Many of the articles, sensational news stories and advertorials, left out the facts, or made false claims about opiates, claiming they did not work for chronic pain. This is a lie that they used to sell books, treatments, devices, quackery, and expensive treatment. The so called Opiate Epidemic became a fear based marketing tool. Entire careers were made debasing pain patients, and blaming them for the drugs that were diverted illegally from the supply chain. There was no meaningful response as the facts came out on the number of doses that were being diverted or the pill mills became common knowledge. Regulatory agencies failed, while micro managing patients, and leaving pain untreated.
    Even now there is no real response based on facts. Patients and Physicians were micromanaged years ago, yet the media is still referring to pill mills. Millions of opiates were diverted from the supply chain, yet they still chose to target vulnerable patients. Now as Heroin and Fentanyl are the leading causes of overdose or death, pain patients are still being persecuted.

    The media continues to run the false narrative about prescription drugs. They are still demonizing addicts, pain patients, and even dependent babies. They run misinformation in the opinion sections, or as advertising. This country used to have laws about health related advertising, now even opiate deaths are an opportunity to peddle something.

    Plenty of physicians and self proclaimed experts used the opiate epidemic to enrich themselves, as people died. Pain patients are committing suicide, yet those numbers are misreported. The media to protect pharma and the other industries that are still profiteering, conflated addiction, and dependence, in order to demonize pain patients. Weaponized targeted marketing, used fear to sell pain implants, addiction cures, and useless alternative medicine Pharma peddled useless alternatives too, making even more profit form the disaster they had a hand in creating.

    Hospitals used the current hysteria, to deny care to people who reported pain. The fear of opiates and addiction made anyone reporting pain, a suspect. They got more attention for their positive PR releases, and advertising, if they demonized pain patients and misled the public.

    This country is still in denial, no effort whatsoever has been made to remedy any of this. There has been no attempt to get the facts, since there is money to be made in misinformation. Look at TV pundits, like Dr. Drew, spreading misinformation so he can profit. There are people whose careers depend on misleading the public. There used to be something wrong or immoral about peddling snake oil, while people die. Now in the US any kind of profiteering from the Market Based Healthcare System is considered innovative.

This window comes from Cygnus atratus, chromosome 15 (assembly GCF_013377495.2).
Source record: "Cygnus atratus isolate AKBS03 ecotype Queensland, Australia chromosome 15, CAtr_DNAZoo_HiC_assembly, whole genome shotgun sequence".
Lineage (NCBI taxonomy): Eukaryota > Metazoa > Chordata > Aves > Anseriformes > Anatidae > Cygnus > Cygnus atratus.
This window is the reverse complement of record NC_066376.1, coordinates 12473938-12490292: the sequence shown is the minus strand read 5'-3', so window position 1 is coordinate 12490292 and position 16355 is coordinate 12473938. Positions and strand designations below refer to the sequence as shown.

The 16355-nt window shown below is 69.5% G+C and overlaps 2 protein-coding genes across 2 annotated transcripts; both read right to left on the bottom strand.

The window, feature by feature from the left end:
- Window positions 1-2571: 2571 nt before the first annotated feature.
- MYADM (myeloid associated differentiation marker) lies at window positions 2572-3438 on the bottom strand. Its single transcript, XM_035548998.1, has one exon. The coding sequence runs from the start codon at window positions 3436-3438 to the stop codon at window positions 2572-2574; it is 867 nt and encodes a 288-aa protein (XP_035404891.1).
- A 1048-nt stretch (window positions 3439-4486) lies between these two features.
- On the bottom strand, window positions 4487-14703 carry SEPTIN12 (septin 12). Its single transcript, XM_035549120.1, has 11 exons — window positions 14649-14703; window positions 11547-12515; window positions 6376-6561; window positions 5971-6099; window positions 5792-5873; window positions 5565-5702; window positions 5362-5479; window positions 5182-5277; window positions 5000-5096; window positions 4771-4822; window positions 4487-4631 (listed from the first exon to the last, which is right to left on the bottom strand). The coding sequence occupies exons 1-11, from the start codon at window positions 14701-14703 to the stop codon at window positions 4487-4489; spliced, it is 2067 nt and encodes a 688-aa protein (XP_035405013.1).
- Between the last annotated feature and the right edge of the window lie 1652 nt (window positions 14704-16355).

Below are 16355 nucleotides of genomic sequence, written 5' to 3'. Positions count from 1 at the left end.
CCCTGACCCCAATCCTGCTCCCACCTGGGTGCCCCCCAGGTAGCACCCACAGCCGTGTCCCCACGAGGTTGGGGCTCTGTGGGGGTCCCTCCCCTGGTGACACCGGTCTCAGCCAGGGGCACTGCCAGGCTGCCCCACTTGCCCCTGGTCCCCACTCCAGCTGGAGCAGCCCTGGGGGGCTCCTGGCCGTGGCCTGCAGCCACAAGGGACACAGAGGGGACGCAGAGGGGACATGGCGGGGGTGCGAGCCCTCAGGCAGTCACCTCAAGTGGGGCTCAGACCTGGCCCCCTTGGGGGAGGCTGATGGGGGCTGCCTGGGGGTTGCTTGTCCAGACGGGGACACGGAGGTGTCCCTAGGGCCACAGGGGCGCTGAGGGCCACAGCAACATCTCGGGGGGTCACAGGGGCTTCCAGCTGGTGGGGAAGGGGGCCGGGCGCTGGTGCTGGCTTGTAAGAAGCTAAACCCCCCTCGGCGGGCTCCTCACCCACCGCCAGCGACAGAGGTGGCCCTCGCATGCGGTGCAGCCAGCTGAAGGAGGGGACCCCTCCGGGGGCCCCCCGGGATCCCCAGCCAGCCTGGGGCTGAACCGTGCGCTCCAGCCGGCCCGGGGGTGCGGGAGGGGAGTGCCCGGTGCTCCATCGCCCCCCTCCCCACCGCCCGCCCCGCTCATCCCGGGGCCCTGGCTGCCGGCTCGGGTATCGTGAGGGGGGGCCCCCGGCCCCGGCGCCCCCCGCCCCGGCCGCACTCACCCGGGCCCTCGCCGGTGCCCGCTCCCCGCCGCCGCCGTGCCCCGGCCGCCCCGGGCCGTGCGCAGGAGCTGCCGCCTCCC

There are few people out there on the Internet telling the truth, but that does not get amplified, it is not sensational enough, or even worse it shows the dark side of failed regulations, and our broken healthcare system. There is still no fact based acknowledgement of what they did wrong, or a demand for media to provide facts.

  • How much further into my private medical care is the government planning to go? The dangers of prescription pain pills have been exaggerated by zealots to the point that many chronic pain patients are being literally tortured by having the meds they use to manage pain ( not to get high ) taken from them for no good reason.
    Prescriptions for pain pills have been going down for years, even before the draconian CDC guidelines wreaked havoc onto the chronic pain community.

    Causing pointless suffering and deaths, often by suicide, to chronic pain
    patients has not helped solve the street drug crisis. Record numbers of addicts die every day from IV street drugs. When will people figure out that harming one group of patients can’t save another group, even if it worked it still wouldn’t be right to allow people to suffer.

    Addiction is a disease. Chronic pain is also a disease. They are not the same disease.